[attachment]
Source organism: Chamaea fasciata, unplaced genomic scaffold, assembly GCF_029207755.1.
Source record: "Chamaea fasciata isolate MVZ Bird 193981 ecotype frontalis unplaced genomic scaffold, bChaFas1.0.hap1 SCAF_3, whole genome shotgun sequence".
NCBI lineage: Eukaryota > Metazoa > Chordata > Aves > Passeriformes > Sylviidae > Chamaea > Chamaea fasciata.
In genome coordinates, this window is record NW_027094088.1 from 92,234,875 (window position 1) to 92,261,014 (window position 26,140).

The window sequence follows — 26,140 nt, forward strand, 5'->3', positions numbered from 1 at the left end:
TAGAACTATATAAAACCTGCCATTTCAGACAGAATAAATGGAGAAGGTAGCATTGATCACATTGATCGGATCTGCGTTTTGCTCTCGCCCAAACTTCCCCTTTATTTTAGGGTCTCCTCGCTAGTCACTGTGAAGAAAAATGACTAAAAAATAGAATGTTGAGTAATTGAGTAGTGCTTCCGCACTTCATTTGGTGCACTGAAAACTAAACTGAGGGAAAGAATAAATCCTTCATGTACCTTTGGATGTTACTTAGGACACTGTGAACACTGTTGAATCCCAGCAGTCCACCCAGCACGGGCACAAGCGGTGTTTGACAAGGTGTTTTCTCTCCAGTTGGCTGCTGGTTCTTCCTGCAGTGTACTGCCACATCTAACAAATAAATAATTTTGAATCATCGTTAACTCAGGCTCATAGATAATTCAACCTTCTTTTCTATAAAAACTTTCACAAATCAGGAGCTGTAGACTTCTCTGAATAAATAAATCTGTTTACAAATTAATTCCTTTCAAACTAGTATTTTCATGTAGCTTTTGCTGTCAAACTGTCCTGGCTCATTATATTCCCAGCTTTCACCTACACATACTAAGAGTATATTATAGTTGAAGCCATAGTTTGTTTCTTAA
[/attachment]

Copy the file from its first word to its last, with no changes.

Source organism: Chamaea fasciata, unplaced genomic scaffold, assembly GCF_029207755.1.
Source record: "Chamaea fasciata isolate MVZ Bird 193981 ecotype frontalis unplaced genomic scaffold, bChaFas1.0.hap1 SCAF_3, whole genome shotgun sequence".
NCBI lineage: Eukaryota > Metazoa > Chordata > Aves > Passeriformes > Sylviidae > Chamaea > Chamaea fasciata.
In genome coordinates, this window is record NW_027094088.1 from 92,234,875 (window position 1) to 92,261,014 (window position 26,140).

The window sequence follows — 26,140 nt, forward strand, 5'->3', positions numbered from 1 at the left end:
TAGAACTATATAAAACCTGCCATTTCAGACAGAATAAATGGAGAAGGTAGCATTGATCACATTGATCGGATCTGCGTTTTGCTCTCGCCCAAACTTCCCCTTTATTTTAGGGTCTCCTCGCTAGTCACTGTGAAGAAAAATGACTAAAAAATAGAATGTTGAGTAATTGAGTAGTGCTTCCGCACTTCATTTGGTGCACTGAAAACTAAACTGAGGGAAAGAATAAATCCTTCATGTACCTTTGGATGTTACTTAGGACACTGTGAACACTGTTGAATCCCAGCAGTCCACCCAGCACGGGCACAAGCGGTGTTTGACAAGGTGTTTTCTCTCCAGTTGGCTGCTGGTTCTTCCTGCAGTGTACTGCCACATCTAACAAATAAATAATTTTGAATCATCGTTAACTCAGGCTCATAGATAATTCAACCTTCTTTTCTATAAAAACTTTCACAAATCAGGAGCTGTAGACTTCTCTGAATAAATAAATCTGTTTACAAATTAATTCCTTTCAAACTAGTATTTTCATGTAGCTTTTGCTGTCAAACTGTCCTGGCTCATTATATTCCCAGCTTTCACCTACACATACTAAGAGTATATTATAGTTGAAGCCATAGTTTGTTTCTTAA